When Sarah Imam, M.D., discovered that the Medical University of South Carolina was within days of running out of personal protective equipment, she made a decision to become part of the solution. Teaming up with James Bezjian, Ph.D., and Daniel Hawkins, Imam began to manufacture N95 medical masks using 3D printers in The Citadel Makerspace, an innovative lab in the Daniel Library.
Together, the three colleagues have expertise in 3D scanning, 3D printing and medicine. Bezjian is a professor of entrepreneurship and the director of the Innovation Lab in the Baker School of Business. Hawkins is an academic technology librarian who also serves as the faculty advisor for the student Makerspace Club, and Imam is a professor in the Department of Health and Human Performance. Imam is also responsible for the establishment of The Citadel’s globally recognized healthcare study abroad program that takes place in Lithuania.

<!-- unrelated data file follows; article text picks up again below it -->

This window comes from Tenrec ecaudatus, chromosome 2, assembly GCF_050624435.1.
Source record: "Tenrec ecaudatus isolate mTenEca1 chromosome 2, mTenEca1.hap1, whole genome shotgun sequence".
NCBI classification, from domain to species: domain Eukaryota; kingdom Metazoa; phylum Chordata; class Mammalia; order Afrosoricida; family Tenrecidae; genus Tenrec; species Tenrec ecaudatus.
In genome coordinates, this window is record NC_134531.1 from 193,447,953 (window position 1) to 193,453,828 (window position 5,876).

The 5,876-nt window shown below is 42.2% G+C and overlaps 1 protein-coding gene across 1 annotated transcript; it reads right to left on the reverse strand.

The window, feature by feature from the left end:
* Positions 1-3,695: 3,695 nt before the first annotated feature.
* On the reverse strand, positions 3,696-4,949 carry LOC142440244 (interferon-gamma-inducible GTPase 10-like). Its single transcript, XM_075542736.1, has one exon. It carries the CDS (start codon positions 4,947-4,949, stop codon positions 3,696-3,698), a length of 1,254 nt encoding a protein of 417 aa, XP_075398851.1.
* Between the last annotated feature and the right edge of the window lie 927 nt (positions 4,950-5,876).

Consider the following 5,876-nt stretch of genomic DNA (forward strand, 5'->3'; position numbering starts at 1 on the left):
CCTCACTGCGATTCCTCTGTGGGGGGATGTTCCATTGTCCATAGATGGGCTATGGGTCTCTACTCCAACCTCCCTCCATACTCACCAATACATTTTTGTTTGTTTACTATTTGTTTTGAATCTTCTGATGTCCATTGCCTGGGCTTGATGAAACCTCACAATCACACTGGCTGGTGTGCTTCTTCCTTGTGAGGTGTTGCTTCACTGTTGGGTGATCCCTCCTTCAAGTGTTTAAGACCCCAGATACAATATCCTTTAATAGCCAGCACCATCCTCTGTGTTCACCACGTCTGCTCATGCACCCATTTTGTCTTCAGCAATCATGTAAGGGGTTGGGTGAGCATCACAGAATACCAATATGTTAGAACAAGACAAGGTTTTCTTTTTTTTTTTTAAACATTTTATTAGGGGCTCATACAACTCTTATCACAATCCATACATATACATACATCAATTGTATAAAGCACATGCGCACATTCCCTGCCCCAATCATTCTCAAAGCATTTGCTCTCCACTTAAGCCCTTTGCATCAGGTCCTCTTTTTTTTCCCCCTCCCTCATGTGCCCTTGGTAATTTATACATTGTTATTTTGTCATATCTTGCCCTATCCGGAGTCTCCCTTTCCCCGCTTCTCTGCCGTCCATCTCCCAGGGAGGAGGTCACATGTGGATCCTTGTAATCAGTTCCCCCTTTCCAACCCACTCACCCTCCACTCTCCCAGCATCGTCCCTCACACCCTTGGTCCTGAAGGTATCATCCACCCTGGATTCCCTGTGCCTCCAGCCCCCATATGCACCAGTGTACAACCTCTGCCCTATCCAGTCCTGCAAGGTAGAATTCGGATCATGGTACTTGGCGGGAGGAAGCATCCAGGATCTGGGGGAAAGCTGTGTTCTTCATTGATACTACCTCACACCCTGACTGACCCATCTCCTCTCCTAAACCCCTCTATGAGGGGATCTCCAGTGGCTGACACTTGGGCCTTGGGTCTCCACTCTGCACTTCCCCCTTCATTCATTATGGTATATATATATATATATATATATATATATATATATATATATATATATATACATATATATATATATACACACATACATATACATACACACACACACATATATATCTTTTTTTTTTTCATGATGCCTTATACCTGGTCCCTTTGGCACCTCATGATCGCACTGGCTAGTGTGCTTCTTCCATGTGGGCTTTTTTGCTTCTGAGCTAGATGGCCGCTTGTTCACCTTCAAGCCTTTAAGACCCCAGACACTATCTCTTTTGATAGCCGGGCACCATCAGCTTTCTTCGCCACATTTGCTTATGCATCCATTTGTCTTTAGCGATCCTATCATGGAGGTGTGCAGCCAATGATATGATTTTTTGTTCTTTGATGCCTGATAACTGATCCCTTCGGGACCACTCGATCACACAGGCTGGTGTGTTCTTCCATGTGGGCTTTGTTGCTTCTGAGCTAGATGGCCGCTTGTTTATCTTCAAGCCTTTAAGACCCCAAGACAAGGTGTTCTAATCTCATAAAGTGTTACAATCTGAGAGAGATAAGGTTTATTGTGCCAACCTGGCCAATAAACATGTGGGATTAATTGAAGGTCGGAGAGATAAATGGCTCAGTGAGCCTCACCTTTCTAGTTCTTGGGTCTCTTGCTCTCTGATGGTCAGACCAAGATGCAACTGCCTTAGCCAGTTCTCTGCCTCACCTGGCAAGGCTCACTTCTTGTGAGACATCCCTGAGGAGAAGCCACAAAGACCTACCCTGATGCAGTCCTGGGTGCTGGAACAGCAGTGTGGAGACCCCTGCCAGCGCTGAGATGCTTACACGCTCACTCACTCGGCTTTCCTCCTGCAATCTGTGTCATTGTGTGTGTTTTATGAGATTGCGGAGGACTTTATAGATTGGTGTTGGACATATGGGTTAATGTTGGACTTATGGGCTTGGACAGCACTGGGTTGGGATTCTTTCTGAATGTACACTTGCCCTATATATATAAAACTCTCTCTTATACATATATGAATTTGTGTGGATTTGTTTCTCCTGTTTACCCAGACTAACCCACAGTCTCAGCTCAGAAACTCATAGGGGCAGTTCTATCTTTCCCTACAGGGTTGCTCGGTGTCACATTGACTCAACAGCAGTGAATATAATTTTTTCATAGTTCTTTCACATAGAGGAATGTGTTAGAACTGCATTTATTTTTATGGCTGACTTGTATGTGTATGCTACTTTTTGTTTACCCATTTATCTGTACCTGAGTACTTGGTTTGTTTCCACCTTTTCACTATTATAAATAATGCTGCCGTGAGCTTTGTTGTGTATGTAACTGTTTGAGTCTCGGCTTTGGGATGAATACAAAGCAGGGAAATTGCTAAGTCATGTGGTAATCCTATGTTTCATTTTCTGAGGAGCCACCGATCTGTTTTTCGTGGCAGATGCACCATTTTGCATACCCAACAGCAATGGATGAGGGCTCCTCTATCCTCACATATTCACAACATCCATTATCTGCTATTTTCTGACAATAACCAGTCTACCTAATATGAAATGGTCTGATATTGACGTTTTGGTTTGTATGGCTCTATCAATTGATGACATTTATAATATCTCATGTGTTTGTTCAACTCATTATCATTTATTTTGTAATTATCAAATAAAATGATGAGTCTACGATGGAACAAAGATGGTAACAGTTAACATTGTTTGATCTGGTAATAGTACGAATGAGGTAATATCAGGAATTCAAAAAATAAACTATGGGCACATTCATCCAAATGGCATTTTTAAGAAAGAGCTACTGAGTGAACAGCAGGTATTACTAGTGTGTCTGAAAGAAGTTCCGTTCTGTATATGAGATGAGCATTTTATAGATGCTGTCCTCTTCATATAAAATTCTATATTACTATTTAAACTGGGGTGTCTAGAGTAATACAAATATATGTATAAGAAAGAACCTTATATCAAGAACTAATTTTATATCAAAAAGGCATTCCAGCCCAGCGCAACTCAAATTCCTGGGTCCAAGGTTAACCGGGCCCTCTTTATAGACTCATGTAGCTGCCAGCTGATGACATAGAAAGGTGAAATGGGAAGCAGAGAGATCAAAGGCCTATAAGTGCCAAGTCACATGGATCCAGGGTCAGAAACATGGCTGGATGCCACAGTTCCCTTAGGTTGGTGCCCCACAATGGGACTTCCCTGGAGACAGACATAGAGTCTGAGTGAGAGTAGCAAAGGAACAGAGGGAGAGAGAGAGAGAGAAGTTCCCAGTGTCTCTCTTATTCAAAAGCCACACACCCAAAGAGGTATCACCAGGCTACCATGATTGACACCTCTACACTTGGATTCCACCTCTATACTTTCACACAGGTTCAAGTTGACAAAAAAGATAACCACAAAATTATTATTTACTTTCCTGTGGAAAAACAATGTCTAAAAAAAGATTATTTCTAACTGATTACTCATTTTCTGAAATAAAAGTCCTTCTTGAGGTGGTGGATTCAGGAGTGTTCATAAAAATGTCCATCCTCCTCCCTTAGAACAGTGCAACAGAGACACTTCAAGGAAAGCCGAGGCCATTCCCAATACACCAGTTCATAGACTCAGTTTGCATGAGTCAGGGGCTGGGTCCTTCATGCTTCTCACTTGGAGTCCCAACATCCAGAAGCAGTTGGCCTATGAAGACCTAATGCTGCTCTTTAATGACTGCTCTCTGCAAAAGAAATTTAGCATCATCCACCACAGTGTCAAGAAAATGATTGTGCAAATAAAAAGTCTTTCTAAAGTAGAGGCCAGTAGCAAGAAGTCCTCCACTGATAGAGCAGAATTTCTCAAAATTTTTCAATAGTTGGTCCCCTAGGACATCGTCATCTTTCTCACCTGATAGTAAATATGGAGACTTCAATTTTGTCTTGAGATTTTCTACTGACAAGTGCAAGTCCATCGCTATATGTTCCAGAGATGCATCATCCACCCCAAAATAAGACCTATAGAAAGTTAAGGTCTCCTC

“At a time when there were so many people on the front line risking their lives and there was panic about the unknown, it was gratifying to be able to do something to help,” said Imam.
The Citadel team began printing the MUSC-designed masks, which are made out of a firm plastic material, at the end of March and continued through the first week of August. In the four-month period, and with the help of a couple of cadets and some volunteers, the trio produced 1,000 masks. The parts for each mask took nine hours to print, but what was really labor intensive, according to Imam, was the assembly, which included putting together a filtration cartridge and attaching a rubber tubing seal and a piece of elastic. And that’s where a team of volunteers from the Rotary Club of Charleston and the Corps of Cadets were able to help out.
“There was a lot of momentum, and it spread like wildfire,” said Imam. “We had people volunteering to help us from all over. Even kids were mailing in parts that they manufactured from home on their own 3D printers.”
In addition to the masks made for the Medical University, other communities in Charlotte, Chicago and New York followed The Citadel’s lead and began producing masks for local use.
Funds raised by The Citadel Foundation in a COVID-19 Relief Fund (foundation.citadel.edu/masks) were used to help pay for the materials used in the manufacture of the masks as well as a grant from the South Carolina Commission on Higher Education.